• It was tucked away in the corner of the schedules as if Channel 4 didn’t really want you to watch it like a schoolboy stowing his first pornographic magazine amongst his old schoolbooks. If the protest about the Poll Tax had sought such a meek expression of their views then instead of pitched battles in the centre of London, a sprinkling of disaffected hippies would have trooped through Lowestoft. It also might have been a refugee from last year’s schedules as the death of Lynda Lee-Potter, whose passing Janet seemed to mourn with all the global sorrow at the eradication of smallpox, in 2004 was said to have occurred “last year”.
• Janet failed to pick up on the fundamental purpose of disseminating feminine insecurity in the media, in that insecurity over appearance breeds the need to purchase perfume, surgery et al. Without provoking the deluded necessity of these comforts, there would be no sales of such products; the same products that clog up the pages of women’s magazines with advertising – the lifeblood of commercial magazines. No insecurity = no sales = no advertising = no magazine.
• The adverts during the break. For every brave step forward taken by Janet in her bid to dismantle the corrosive corruption, two were taken back through the commercials shown. Well done, Channel 4. With one hand you nurture, suckle and tuck carefully into bed at night the notion of promoting a more responsible attitude towards women and encourage that self-esteem and confidence are so much more than wrinkle-free skin and nauseatingly skinny hips. While with the other hand, with adverts for teeth whitening toothpaste, skin cream, 5%-fat oven chips, fresh breath toothpaste, “Say goodbye to winter skin” face cream, shampoo, Jaguar – catchphrase “Everybody cares what gorgeous says” – and the News of the World, you may as well push the notion down the stairs, slam its head in doors and stub out cigarettes on its back.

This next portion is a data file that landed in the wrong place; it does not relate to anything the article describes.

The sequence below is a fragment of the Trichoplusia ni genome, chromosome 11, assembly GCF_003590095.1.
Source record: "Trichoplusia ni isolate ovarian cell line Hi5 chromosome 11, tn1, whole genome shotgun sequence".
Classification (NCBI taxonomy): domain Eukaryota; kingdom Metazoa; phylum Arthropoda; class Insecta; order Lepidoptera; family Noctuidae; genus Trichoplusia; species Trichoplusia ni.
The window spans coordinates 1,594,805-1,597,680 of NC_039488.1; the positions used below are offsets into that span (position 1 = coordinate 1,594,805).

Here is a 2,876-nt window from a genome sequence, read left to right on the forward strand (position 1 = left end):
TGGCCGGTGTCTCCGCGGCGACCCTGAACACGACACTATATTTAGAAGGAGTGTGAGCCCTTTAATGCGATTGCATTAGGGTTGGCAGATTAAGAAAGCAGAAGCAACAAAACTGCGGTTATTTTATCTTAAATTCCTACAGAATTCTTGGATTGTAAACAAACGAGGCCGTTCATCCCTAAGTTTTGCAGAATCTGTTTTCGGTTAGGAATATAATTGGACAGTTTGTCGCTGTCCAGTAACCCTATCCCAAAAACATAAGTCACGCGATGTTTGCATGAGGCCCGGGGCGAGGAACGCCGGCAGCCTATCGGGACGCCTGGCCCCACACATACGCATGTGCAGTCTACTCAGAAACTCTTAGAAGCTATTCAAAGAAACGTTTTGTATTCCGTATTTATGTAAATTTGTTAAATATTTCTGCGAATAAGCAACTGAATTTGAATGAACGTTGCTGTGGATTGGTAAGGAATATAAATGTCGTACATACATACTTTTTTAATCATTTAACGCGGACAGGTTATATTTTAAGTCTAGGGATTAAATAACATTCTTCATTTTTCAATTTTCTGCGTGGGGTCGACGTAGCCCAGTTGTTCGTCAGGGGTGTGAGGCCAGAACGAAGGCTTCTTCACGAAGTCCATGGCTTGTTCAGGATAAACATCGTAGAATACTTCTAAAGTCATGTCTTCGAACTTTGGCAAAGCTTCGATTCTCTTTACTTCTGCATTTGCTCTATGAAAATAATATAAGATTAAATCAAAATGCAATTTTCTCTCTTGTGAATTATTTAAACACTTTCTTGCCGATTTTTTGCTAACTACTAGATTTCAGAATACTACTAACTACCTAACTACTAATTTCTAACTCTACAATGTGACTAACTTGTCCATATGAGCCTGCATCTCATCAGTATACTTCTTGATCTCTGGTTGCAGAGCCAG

• The justification churned out by the guilty parties taken to task by Janet was that by picking the smallest fault with celebrities, their altruistic aim was to make ‘normal women’ feel better about themselves. Consciously oblivious that it is through the same magazines’ saturation coverage of the celebrities that has caused the insecurity in the first place. It was rather like pioneering and spreading both the cause and cure for cancer and expecting sufferers to be glad at the distribution of the cure.
• June Sarpong was one of the better talking heads but made an error when she claimed to have “interviewed some of the most beautiful women in the world”, presumably falling into the trap, set by magazines such as Heat and OK!, that celebrities are among the most pulchritudinous people in the world. Completely wrong. Walk down any busy street and within 100 yards, you’ll have passed 10, maybe 20, women who are prettier than either Pamela Anderson or Nicole Kidman (but that’s partly because Anderson and Kidman have, in their own particular ways, been enslaved by the tyranny of homogenised celebrity).